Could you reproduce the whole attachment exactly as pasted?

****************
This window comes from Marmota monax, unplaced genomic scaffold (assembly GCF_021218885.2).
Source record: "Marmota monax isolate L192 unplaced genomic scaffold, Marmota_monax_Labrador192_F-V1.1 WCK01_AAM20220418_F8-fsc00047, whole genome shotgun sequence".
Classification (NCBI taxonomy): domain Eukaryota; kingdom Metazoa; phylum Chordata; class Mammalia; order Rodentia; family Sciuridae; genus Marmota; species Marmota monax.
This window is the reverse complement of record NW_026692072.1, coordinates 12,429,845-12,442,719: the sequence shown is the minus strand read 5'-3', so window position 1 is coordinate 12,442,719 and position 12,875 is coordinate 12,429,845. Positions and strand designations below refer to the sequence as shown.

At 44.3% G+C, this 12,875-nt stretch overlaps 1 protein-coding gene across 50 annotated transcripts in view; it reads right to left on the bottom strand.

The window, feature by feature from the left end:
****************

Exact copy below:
This window comes from Marmota monax, unplaced genomic scaffold (assembly GCF_021218885.2).
Source record: "Marmota monax isolate L192 unplaced genomic scaffold, Marmota_monax_Labrador192_F-V1.1 WCK01_AAM20220418_F8-fsc00047, whole genome shotgun sequence".
Classification (NCBI taxonomy): domain Eukaryota; kingdom Metazoa; phylum Chordata; class Mammalia; order Rodentia; family Sciuridae; genus Marmota; species Marmota monax.
This window is the reverse complement of record NW_026692072.1, coordinates 12,429,845-12,442,719: the sequence shown is the minus strand read 5'-3', so window position 1 is coordinate 12,442,719 and position 12,875 is coordinate 12,429,845. Positions and strand designations below refer to the sequence as shown.

At 44.3% G+C, this 12,875-nt stretch overlaps 1 protein-coding gene across 50 annotated transcripts in view; it reads right to left on the bottom strand.

The window, feature by feature from the left end: